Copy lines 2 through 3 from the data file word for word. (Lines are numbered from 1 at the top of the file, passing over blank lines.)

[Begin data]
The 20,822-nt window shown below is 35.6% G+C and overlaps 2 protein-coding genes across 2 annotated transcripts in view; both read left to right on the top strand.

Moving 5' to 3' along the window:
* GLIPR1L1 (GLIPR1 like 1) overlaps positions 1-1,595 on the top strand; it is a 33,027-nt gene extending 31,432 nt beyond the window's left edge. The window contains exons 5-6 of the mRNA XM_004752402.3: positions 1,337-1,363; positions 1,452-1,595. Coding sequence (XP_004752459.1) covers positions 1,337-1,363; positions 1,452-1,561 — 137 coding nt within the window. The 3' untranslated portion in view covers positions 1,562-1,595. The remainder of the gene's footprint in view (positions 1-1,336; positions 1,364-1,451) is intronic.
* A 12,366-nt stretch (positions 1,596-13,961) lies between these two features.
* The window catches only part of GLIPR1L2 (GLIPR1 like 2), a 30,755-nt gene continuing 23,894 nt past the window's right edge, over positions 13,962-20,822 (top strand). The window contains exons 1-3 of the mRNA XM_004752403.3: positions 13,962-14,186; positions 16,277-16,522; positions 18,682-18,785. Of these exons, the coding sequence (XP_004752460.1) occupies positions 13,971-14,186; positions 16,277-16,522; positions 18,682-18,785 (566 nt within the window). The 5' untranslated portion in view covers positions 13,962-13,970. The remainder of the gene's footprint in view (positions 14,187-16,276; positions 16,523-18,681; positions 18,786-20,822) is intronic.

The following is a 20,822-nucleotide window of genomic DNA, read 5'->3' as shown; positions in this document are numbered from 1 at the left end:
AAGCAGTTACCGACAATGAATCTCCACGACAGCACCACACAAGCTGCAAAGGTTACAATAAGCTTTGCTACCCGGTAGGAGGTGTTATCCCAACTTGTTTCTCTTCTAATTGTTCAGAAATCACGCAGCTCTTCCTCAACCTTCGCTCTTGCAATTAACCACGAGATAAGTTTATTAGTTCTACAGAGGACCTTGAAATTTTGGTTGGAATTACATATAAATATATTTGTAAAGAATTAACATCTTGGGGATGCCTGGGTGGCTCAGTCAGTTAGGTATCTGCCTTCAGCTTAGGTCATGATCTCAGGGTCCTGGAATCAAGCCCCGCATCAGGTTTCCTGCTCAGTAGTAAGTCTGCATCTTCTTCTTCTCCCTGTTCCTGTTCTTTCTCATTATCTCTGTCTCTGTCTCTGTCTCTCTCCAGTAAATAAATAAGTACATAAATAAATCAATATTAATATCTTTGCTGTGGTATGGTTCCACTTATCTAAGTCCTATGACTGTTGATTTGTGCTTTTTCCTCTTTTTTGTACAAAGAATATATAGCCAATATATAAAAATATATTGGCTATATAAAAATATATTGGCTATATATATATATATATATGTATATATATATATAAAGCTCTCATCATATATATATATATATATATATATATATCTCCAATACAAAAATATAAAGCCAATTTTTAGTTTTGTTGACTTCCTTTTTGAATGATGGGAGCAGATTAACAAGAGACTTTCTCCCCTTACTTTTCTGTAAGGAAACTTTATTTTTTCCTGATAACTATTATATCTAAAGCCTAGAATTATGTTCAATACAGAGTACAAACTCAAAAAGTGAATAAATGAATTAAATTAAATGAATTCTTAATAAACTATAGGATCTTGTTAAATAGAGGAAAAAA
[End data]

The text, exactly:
Moving 5' to 3' along the window:
* GLIPR1L1 (GLIPR1 like 1) overlaps positions 1-1,595 on the top strand; it is a 33,027-nt gene extending 31,432 nt beyond the window's left edge. The window contains exons 5-6 of the mRNA XM_004752402.3: positions 1,337-1,363; positions 1,452-1,595. Coding sequence (XP_004752459.1) covers positions 1,337-1,363; positions 1,452-1,561 — 137 coding nt within the window. The 3' untranslated portion in view covers positions 1,562-1,595. The remainder of the gene's footprint in view (positions 1-1,336; positions 1,364-1,451) is intronic.